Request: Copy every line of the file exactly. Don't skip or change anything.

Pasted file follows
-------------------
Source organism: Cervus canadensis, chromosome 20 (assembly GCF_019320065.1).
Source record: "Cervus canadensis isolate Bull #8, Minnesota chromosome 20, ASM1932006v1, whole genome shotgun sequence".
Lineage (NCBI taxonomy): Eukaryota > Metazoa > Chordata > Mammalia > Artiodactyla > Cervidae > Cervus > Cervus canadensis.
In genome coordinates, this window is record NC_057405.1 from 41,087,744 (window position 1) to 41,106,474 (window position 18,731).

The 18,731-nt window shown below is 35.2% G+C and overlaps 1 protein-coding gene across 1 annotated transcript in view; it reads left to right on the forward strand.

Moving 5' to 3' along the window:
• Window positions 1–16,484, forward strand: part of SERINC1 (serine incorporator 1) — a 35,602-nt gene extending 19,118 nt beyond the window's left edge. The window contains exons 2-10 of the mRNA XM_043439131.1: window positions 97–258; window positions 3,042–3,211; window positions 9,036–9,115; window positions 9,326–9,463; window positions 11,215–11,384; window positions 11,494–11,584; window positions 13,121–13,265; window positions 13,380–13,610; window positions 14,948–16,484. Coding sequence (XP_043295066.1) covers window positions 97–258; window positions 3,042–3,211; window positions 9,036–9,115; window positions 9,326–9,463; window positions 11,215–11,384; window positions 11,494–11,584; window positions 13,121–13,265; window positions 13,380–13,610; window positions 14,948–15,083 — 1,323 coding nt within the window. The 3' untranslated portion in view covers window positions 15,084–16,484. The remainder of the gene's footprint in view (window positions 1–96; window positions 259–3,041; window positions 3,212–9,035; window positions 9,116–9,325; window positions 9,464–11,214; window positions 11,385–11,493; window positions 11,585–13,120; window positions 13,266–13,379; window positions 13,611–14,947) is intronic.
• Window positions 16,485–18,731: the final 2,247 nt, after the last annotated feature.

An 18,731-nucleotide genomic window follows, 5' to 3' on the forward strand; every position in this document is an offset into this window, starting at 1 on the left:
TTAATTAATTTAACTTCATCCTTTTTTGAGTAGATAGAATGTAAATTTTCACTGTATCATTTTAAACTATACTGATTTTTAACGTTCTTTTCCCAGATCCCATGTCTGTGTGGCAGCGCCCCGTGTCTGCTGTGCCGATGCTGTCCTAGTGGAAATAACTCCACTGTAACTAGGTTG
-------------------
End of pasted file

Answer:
Source organism: Cervus canadensis, chromosome 20 (assembly GCF_019320065.1).
Source record: "Cervus canadensis isolate Bull #8, Minnesota chromosome 20, ASM1932006v1, whole genome shotgun sequence".
Lineage (NCBI taxonomy): Eukaryota > Metazoa > Chordata > Mammalia > Artiodactyla > Cervidae > Cervus > Cervus canadensis.
In genome coordinates, this window is record NC_057405.1 from 41,087,744 (window position 1) to 41,106,474 (window position 18,731).

The 18,731-nt window shown below is 35.2% G+C and overlaps 1 protein-coding gene across 1 annotated transcript in view; it reads left to right on the forward strand.

Moving 5' to 3' along the window:
• Window positions 1–16,484, forward strand: part of SERINC1 (serine incorporator 1) — a 35,602-nt gene extending 19,118 nt beyond the window's left edge. The window contains exons 2-10 of the mRNA XM_043439131.1: window positions 97–258; window positions 3,042–3,211; window positions 9,036–9,115; window positions 9,326–9,463; window positions 11,215–11,384; window positions 11,494–11,584; window positions 13,121–13,265; window positions 13,380–13,610; window positions 14,948–16,484. Coding sequence (XP_043295066.1) covers window positions 97–258; window positions 3,042–3,211; window positions 9,036–9,115; window positions 9,326–9,463; window positions 11,215–11,384; window positions 11,494–11,584; window positions 13,121–13,265; window positions 13,380–13,610; window positions 14,948–15,083 — 1,323 coding nt within the window. The 3' untranslated portion in view covers window positions 15,084–16,484. The remainder of the gene's footprint in view (window positions 1–96; window positions 259–3,041; window positions 3,212–9,035; window positions 9,116–9,325; window positions 9,464–11,214; window positions 11,385–11,493; window positions 11,585–13,120; window positions 13,266–13,379; window positions 13,611–14,947) is intronic.
• Window positions 16,485–18,731: the final 2,247 nt, after the last annotated feature.

An 18,731-nucleotide genomic window follows, 5' to 3' on the forward strand; every position in this document is an offset into this window, starting at 1 on the left:
TTAATTAATTTAACTTCATCCTTTTTTGAGTAGATAGAATGTAAATTTTCACTGTATCATTTTAAACTATACTGATTTTTAACGTTCTTTTCCCAGATCCCATGTCTGTGTGGCAGCGCCCCGTGTCTGCTGTGCCGATGCTGTCCTAGTGGAAATAACTCCACTGTAACTAGGTTG